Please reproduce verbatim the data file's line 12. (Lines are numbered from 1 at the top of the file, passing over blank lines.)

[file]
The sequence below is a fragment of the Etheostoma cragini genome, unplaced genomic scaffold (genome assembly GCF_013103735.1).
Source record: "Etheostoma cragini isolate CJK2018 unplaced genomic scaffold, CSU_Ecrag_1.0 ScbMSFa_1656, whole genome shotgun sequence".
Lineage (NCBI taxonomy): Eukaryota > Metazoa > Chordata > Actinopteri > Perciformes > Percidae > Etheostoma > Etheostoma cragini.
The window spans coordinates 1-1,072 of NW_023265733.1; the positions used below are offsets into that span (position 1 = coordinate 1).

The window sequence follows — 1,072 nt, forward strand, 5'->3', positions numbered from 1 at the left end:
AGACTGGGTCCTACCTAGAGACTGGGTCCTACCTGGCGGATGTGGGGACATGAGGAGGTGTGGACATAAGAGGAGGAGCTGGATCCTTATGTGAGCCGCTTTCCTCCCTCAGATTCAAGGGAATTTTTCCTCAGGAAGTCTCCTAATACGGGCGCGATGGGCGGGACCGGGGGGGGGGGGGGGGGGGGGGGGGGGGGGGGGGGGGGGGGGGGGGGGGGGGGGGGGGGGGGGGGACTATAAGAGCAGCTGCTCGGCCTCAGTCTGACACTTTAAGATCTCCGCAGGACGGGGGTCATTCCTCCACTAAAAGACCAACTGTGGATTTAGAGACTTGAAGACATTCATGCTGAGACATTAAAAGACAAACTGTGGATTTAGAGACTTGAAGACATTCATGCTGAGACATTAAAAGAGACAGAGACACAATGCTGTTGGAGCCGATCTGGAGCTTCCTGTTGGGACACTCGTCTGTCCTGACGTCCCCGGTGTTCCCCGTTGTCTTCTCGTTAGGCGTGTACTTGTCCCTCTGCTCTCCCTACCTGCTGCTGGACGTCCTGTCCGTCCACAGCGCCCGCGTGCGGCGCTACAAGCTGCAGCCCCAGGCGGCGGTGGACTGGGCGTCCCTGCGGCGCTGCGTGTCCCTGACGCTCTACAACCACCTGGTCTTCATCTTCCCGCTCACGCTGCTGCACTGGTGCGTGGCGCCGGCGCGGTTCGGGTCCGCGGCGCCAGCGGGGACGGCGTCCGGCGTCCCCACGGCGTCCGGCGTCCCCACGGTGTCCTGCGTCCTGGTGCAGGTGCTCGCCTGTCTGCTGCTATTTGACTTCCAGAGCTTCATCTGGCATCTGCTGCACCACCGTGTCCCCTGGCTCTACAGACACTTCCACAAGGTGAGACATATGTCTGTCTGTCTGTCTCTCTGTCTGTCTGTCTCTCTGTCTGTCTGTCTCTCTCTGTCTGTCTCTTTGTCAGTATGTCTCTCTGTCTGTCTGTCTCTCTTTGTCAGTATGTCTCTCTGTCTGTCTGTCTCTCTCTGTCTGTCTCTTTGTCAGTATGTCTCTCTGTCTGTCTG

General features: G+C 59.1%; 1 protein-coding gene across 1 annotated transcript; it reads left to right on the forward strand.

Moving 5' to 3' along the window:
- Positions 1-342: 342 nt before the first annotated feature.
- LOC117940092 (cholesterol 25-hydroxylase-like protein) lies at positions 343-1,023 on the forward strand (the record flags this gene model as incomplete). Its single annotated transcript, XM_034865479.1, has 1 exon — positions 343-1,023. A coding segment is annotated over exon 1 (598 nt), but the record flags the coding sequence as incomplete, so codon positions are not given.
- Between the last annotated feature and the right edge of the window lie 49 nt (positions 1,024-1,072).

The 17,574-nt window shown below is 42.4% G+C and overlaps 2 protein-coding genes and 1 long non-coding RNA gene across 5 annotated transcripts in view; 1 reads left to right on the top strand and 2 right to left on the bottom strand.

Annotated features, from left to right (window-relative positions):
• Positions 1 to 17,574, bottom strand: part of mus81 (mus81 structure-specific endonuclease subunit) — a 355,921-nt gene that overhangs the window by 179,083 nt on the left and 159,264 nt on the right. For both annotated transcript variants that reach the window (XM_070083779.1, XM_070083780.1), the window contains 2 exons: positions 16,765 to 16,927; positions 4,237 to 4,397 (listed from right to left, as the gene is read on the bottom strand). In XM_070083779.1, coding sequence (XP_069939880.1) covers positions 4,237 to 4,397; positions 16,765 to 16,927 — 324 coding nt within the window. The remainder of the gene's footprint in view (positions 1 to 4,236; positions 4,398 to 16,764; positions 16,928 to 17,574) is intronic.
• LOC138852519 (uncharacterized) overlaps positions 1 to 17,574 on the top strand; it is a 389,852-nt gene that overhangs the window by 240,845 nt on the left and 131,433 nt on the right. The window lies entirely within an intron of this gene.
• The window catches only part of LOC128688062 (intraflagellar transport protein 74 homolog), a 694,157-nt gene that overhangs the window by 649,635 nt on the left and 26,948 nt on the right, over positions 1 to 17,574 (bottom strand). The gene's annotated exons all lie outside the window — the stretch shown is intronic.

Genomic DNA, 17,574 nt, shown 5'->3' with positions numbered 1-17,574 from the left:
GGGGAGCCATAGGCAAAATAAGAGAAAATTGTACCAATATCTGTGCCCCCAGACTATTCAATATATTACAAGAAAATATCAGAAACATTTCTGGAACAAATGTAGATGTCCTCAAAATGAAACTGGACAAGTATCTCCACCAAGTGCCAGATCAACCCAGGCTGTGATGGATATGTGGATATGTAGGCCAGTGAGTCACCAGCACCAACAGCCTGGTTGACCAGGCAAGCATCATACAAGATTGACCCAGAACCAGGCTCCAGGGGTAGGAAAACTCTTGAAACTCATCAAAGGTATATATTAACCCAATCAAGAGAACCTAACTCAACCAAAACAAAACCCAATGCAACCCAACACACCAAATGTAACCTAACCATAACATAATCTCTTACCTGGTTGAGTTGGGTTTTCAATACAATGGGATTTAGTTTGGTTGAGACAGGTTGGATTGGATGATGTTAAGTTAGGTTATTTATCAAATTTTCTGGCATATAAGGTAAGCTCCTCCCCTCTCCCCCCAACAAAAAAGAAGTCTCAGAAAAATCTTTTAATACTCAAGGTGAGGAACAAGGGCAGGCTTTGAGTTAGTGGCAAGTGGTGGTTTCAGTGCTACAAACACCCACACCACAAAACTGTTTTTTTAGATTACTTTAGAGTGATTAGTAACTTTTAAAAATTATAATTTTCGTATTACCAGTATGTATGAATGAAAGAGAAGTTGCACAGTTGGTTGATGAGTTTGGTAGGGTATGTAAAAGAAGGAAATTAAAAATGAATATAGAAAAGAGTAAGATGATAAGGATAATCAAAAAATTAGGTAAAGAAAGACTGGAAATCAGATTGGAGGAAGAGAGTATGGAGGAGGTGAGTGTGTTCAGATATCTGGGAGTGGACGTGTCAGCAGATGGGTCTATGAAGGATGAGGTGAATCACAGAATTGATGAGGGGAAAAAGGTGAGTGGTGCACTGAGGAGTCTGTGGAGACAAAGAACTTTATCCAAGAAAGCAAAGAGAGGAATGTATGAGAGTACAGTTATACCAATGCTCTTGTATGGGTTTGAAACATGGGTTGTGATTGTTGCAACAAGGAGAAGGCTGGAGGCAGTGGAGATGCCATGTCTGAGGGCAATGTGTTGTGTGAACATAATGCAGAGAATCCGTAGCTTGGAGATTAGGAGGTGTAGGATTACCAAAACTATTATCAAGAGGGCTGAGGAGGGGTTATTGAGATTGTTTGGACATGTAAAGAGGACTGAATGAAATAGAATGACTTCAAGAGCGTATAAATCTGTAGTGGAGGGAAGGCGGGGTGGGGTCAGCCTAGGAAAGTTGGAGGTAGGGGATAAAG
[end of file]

The 17,574-nt window shown below is 42.4% G+C and overlaps 2 protein-coding genes and 1 long non-coding RNA gene across 5 annotated transcripts in view; 1 reads left to right on the top strand and 2 right to left on the bottom strand.